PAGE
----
Jose Orozco - William Young PTO

coatiarfAI and Robotics

Oct 17, 2013 (4 years and 9 months ago)






Clemente Orozco

Jose Orozco was born on November 23, 1883 in Jalisco, Mexico.
Jalisco is one of the 31 Mexican States



Coat of

When Jose Orozco was a young boy he met Jose Guadalupe Posada
A local
cartoon illustrator and artist. Orozco considered Posada’s art a great influence on
his own artwork.

"Gran calavera eléctrica" (Grand electric skull) by José
Guadalupe Posada, 1900

When Jose Orozco was 17 he lost his
left hand and some vision in one of his
eyes as a result of a gun
powder and
a school laboratory accident.

He married Margarita Valladares,
and had three children

When hi

father died, Orozco had to get
a job to help support his family.

He found work as a political cartoonist.

He worked from 1911 to 1924 for local


Jose Orozco studied at
the San Carlos
Academy of Fine arts in
Mexico City

Orozco had a critical view of the Mexican Revolution. He was
uncomfortable with the bloody toll the war was taking on people. His
paintings were his voice and often showed the struggle of the people
against their oppressors.

Jose Orozco was very politically active and witnessed many horrors
first hand.

He is considered one of the most complex of the 3 Great Mexican

Jose Orozco, Diego Rivera, and David Alfaro Siqueiros.

Orozco used dark colors to represent
human cruelty and the reality of war.
Orozco craved uniqueness and didn’t
want his artwork to be placed in any one

His murals depict suffering and human conflict in a pessimistic and skeptical

His art shows the never ending cycle of humanity's self destruction and moral
decay in a frightening manner.

He was fascinated by machines. Orozco often painted machinery as
dehumanizing and destructive.

He felt machines were replacing humans. Human beings were being
replaced by robots without a brain, heart, or free will.

Orozco’s paintings did not always show
government leaders in a favorable way.
He was very critical of their actions and
in 1927 the government withdrew their
support and protection from Orozco and
his fellow muralists.

He feared for his safety and fled
Mexico. He moved to the United States.

Humiliated in his own country, he tried
to create an international reputation that
would force his country to recognize his
value as an artist.

Orozco spent a total of 10 years in the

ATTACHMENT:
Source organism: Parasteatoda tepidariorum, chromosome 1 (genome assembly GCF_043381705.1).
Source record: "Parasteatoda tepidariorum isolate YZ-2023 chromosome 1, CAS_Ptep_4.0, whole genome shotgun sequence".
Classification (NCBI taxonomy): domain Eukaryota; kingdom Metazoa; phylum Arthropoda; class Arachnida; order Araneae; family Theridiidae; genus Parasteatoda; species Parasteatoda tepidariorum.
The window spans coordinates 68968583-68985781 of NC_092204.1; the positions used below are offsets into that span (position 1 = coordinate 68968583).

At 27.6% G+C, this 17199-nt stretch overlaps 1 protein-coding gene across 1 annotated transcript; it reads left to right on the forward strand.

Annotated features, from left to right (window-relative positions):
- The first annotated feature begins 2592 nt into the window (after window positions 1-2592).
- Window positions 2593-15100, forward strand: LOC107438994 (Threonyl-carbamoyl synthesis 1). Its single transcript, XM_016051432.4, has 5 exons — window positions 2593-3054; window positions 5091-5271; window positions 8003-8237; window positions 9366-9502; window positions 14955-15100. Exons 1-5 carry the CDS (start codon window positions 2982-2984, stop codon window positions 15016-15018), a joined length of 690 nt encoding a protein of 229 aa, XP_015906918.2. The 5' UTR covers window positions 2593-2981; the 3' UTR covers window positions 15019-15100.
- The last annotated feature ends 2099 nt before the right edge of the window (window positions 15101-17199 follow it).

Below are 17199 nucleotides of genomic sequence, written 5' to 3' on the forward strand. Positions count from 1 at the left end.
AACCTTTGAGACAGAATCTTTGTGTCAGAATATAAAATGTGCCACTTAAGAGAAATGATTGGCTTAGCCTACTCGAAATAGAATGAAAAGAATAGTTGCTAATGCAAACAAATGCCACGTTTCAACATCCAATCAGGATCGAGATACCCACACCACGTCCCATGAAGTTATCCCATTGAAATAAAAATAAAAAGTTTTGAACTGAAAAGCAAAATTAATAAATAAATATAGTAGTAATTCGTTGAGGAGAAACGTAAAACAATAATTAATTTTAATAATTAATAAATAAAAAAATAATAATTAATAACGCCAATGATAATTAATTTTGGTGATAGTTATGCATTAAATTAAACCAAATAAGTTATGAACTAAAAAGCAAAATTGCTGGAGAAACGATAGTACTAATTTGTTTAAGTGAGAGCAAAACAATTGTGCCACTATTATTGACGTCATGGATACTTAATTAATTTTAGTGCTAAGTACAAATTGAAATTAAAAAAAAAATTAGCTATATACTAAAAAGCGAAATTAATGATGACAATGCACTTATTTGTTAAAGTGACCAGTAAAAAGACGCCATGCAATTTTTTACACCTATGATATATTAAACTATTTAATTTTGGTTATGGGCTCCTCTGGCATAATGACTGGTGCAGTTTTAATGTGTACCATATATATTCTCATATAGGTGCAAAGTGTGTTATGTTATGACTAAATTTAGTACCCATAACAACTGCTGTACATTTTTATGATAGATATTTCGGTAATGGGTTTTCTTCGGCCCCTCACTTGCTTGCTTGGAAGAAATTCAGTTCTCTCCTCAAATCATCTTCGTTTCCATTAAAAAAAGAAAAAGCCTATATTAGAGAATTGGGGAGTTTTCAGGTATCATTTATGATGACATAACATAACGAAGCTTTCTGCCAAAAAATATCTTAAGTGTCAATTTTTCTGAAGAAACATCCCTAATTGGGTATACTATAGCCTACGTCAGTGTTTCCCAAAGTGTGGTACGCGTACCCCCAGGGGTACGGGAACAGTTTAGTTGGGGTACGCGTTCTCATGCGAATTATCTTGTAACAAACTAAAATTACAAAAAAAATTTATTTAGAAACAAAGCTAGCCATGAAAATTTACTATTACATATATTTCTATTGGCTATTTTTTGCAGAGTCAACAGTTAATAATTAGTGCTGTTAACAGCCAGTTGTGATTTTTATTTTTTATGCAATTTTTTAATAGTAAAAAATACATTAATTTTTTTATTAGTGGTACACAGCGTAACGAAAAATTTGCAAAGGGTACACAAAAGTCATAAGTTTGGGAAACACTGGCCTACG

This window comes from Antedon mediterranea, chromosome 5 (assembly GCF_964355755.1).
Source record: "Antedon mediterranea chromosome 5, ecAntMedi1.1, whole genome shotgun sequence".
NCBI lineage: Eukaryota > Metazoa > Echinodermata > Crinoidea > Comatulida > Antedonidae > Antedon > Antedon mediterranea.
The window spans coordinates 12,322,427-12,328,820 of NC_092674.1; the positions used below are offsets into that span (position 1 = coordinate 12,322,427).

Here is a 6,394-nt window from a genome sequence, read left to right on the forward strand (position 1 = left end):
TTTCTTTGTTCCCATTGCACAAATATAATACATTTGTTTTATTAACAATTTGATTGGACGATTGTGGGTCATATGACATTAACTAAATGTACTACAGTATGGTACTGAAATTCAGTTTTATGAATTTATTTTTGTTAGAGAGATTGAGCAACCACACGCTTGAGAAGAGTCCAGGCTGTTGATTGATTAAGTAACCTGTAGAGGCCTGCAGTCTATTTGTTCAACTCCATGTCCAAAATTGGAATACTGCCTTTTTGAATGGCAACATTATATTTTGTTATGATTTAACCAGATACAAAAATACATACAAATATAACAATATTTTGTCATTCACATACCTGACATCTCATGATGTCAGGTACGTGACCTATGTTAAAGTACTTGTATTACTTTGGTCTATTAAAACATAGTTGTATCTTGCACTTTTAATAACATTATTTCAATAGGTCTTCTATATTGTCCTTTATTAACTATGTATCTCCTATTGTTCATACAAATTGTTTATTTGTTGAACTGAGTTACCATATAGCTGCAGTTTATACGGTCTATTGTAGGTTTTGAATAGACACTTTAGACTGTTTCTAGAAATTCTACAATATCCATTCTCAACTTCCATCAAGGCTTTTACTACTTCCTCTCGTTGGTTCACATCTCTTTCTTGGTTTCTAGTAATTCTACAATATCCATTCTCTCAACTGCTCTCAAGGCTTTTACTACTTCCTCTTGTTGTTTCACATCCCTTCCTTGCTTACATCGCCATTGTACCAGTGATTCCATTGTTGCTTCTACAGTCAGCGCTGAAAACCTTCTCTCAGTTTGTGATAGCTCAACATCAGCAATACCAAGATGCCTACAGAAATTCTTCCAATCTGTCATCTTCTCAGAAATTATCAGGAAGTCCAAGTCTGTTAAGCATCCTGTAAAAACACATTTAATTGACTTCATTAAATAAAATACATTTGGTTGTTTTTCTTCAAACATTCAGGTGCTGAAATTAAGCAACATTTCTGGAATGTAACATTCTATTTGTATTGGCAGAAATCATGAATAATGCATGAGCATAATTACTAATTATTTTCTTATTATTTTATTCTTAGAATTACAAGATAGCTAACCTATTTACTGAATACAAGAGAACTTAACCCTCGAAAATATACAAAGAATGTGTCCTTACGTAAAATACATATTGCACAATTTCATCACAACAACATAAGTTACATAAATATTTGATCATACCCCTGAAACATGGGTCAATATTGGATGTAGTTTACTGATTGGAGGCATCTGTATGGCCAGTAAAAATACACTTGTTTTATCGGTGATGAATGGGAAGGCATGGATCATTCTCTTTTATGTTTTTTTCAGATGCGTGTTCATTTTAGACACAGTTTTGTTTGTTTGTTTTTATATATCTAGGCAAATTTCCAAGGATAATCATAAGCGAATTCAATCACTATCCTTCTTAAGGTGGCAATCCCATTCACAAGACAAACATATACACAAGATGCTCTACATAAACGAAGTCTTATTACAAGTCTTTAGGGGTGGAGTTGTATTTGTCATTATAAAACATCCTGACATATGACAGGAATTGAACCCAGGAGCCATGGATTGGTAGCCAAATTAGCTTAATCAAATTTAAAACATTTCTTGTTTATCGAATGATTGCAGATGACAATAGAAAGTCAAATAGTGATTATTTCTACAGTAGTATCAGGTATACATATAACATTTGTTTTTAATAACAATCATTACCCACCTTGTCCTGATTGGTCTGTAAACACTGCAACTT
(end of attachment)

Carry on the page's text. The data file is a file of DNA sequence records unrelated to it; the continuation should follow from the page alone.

United States and created four major

“Prometheus” was Orozco's first work in this country and the first
Mexican mural in North America. Orozco started the Mexican Mural

Orozco started to become known in American art circles.

He was commissioned in 1930 to paint a major mural in the dining room of
Pomona College in Claremont, California.

Jose Orozco’s second series of murals

The New School Frescoes

They were
1931 and
January 1932,
in Manhattan,
New York

The Allegory of Science, Labor, and Art

The Homecoming of the Worker of the New Day

The New School
Frescoes cont.

Struggle in the Occident: Carrillo Puerto and Lenin
and the Bolshevik Revolution

The Fraternity of All Men at the Table of
Brotherhood and Ultimate Universality

Orozco painted the injustices he saw. He did
not care who he offended. He continued to
promote the political causes of peasants and

Struggle in the Orient: Slavery, Imperialism
and Gandhi

For 2 years, Orozco painted at the College in Hanover, New

He had been commissioned after receiving a recommendation by
Nelson Rockefeller, the 41

Vice President of the United States. He
painted a mural in the Reading Room. The impressive 150
foot mural
is known as
The Epic of American Civilization.

His Third Mural series in the United States

was at

Dartmouth College

Dartmouth College

He needed assistance to prepare
the walls. This was a difficult task
with only one hand. However, he
did all the painting alone.

Fourth Major Mural in United States

The Museum of Modern Art.

Orozco again shows his feelings
towards machines and technology.

Orozco returned to Mexico known as a great artist. He created more frescoes.
In 1939 he covered the interior walls of the Hospicio Cabanas in Guadalajara
The beautiful murals cover many of the walls and ceiling.

Cabanas in

De Fuego
(Man of

Hospicio Cabanas in Guadalajara

Hospicio Cabanas in

Orozco's work caught the spirit of Mexico.

His Paintings were often dark and showed destruction and suffering

In 1947 when he was 64, Orozco illustrated the
book The Pearl, by John Steinbeck.

The book portrayed a strong moral belief that
people should be content with one's life and that
greed invites misfortune

Orozco's giant murals made him the most powerful of Mexico's Big Three

He died on September 7, 1949 in Mexico City. He was 66 years old